My business partners had backgrounds in “traditional” software business/marketing, i.e. put the product in the sales channel and build up a base of customers. On the surface this makes sense and were going with what they know. However, our product, using terminology from Geoffery Moore’s, "Crossing the Chasm”, was an innovative and disruptive product that required very early adopters. And from my perspective, once we had half dozen early adopters, the play was to sell our IP to a much larger player that could integrate our innovation into their product. In our case, one play was to sell directly to Microsoft and have the innovation built into BizTalk Server. Hard to believe no effort was to put into this when the company was operational. Another play was to sell to a much larger System Integrator, like Avanade, who perform large scale application integrations, to give them a competitive advantage. Yet another exit strategy was to take the innovation and apply it to another middleware or SOA product. Based on my latest research, it appears we still have a market advantage of being the only vendor to code generate “complete” application integration solutions from a design time tool output specification. Technically speaking, using Microsoft terminology, our design time tool is a graphical Domain Specific Language (DSL) and our code generation system is a Software Factory. Innovative and disruptive? Yes. Easily understood? No.
Lesson #1 Make sure your business partners and advisors fully understand your products marketplace and value proposition, especially if it is an innovative, disruptive product.
That was my vision and intent. However, dear fellow software developers looking to bring your product to market, I made one fatal mistake. I lost control of my company through share dilution. In order to acquire the people that could realize the vision I had, required giving up shares as, of course, there was little money to pay large salaries. Or at least so I thought. Once you lose your controlling interest in the company, well, you know, other people take advantage of this for their own self interest and the companies vision and product changes direction, and not necessarily for the better.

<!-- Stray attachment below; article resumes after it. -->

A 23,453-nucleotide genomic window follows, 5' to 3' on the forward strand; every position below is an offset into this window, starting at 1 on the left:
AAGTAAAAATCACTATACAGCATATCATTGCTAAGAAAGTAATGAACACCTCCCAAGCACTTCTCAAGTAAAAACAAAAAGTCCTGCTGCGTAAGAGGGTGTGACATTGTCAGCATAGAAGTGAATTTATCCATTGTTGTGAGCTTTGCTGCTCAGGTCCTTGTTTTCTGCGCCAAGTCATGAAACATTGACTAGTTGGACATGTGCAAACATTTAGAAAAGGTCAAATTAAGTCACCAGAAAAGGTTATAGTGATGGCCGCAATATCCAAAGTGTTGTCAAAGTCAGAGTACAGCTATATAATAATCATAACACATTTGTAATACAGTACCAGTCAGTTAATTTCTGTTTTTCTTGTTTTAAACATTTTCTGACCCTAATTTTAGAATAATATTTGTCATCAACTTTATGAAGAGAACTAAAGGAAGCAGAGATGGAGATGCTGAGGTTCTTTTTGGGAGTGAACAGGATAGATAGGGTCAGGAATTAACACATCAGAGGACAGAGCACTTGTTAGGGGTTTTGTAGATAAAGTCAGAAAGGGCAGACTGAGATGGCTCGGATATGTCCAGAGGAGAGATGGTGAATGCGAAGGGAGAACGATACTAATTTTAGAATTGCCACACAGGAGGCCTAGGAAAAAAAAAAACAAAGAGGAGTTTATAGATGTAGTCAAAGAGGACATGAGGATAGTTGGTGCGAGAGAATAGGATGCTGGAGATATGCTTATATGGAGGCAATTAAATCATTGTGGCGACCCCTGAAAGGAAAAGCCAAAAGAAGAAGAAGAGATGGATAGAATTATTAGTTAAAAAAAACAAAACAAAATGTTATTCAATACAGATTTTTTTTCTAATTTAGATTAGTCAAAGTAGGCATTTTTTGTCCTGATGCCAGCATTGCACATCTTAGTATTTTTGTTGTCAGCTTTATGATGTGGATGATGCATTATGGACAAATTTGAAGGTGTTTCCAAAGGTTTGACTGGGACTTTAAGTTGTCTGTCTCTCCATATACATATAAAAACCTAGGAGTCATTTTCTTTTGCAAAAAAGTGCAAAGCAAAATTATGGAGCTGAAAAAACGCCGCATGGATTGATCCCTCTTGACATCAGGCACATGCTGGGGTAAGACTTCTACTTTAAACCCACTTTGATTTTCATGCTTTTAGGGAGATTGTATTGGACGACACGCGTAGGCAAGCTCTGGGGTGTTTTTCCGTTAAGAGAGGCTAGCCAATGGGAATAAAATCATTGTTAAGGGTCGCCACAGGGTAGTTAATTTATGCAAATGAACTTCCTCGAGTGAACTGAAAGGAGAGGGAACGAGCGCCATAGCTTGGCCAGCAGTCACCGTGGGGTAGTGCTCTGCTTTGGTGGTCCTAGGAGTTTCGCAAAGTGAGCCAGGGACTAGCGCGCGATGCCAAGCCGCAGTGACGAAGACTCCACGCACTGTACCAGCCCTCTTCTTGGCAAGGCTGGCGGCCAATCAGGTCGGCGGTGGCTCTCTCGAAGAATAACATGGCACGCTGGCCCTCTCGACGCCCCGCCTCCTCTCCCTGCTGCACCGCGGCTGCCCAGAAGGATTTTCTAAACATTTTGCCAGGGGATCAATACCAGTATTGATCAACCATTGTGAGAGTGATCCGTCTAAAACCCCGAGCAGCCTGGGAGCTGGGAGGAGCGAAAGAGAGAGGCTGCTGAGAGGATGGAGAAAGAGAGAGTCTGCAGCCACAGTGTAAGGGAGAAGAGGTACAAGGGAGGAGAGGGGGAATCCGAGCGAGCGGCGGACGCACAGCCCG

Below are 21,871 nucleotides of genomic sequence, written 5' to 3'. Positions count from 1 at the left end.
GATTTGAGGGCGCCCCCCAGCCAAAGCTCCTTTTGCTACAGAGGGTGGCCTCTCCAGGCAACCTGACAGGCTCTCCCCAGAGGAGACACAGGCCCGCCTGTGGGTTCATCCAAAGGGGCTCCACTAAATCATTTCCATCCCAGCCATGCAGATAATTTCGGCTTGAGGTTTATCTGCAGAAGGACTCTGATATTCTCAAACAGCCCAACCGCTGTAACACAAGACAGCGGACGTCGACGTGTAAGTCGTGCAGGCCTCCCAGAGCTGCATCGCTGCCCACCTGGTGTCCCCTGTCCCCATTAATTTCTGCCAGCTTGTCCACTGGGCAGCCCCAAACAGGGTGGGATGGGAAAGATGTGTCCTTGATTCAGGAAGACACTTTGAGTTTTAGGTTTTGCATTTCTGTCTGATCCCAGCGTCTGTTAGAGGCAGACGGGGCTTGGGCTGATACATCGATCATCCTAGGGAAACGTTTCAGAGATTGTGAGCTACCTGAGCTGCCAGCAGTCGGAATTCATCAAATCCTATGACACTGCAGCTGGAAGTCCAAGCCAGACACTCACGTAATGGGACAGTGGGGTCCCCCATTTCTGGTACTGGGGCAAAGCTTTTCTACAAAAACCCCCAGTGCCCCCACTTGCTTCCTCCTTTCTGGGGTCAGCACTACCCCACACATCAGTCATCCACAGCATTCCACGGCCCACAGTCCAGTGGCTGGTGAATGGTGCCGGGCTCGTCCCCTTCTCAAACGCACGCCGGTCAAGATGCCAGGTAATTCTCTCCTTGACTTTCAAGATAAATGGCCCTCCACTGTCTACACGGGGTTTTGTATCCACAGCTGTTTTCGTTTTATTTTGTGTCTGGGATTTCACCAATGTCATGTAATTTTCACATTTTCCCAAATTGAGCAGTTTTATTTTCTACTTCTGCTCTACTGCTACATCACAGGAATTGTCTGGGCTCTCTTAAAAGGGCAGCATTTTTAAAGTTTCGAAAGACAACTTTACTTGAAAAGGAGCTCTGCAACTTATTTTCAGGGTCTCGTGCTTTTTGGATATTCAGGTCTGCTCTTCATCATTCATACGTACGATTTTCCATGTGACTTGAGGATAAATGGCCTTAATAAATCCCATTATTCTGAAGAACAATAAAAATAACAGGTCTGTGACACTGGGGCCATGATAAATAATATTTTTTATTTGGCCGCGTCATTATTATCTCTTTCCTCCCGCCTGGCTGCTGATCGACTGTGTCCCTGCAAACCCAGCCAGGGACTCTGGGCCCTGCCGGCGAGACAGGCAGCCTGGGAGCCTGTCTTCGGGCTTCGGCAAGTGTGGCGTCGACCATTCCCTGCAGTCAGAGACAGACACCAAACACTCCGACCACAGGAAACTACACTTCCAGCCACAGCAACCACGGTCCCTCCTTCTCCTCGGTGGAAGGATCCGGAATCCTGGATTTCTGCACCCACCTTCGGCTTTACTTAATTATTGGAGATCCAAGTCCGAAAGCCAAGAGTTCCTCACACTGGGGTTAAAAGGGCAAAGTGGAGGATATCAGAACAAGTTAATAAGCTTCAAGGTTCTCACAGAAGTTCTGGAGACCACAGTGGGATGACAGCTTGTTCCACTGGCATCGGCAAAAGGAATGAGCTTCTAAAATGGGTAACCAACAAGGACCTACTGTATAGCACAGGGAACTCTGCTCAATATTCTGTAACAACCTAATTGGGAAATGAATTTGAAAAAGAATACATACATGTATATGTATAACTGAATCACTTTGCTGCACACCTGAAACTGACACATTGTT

Lesson #2 Keep a controlling interest in your own software company at all costs.
Another mistake I made was not keeping the professional services division of the company running to bring in cash flow. It seems obvious enough that you cannot turn an SI into an ISV overnight. But this was lost on me and my business partners/advisors, who were pushing just to raise capital. We could have also acquired another professional services company that was similar to ours (Hi Mike and Jame!) to not only bring in additional pro services dollars, but also prime the pump for existing customers that may be interested in trying our innovation out. This would have reduced the dilution of our company before we even got started. Unfortunately, our advisory board and other business executives did not understand this and was an opportunity missed and may have been the tipping point looking back in hindsight.
Lesson #3 Find alternate methods of funding, particularly if you are an SI that already has a revenue channel.
Speaking of funding, if you need to raise funds, ensure that you can raise enough. Research shows that to fully capitalize a product as a SaaS requires $35 million to be raised over 5 to 7 years. Here in the Great White North, we were able to raise $5 million tops. If this were a car race, we did not even have a chance to qualify, let alone participate in the actual race.
Lesson #4 If you need to raise capital make sure you can raise enough.
Followed closely by:
Lesson #5 Ensure the people that are raising the money actually have a track record of raising that kind of money.
I know it sounds simple enough, but at the time… At the time there was lots of bravado and speculation, which on the bottom line means absolutely nothing.
The final lesson I have yet to figure out. Based on my market research, our company has a product innovation that does something no other product does in our market space of application integration. Market research shows that application integration is a top priority for 2007. What up? My guess is that we are yet another company that has fallen into the Chasm.
On a personal note, my hope is that in this short story provides a few tidbits of advice (and a little bit of hard earned wisdom) that other budding software development entrepreneurs will find useful, which is the reason I wrote this in the first place. Secondly, am I bitter? No, it was one of the most exciting and exhilarating business adventure that I have been on , Would I do it again, absolutely! Of course I would do it differently, no regrets.
For software developers wanting to unshackle themselves from the security blanket of the day job to develop their idea, vision, product. If you can’t stop thinking about it… Carpe diem baby!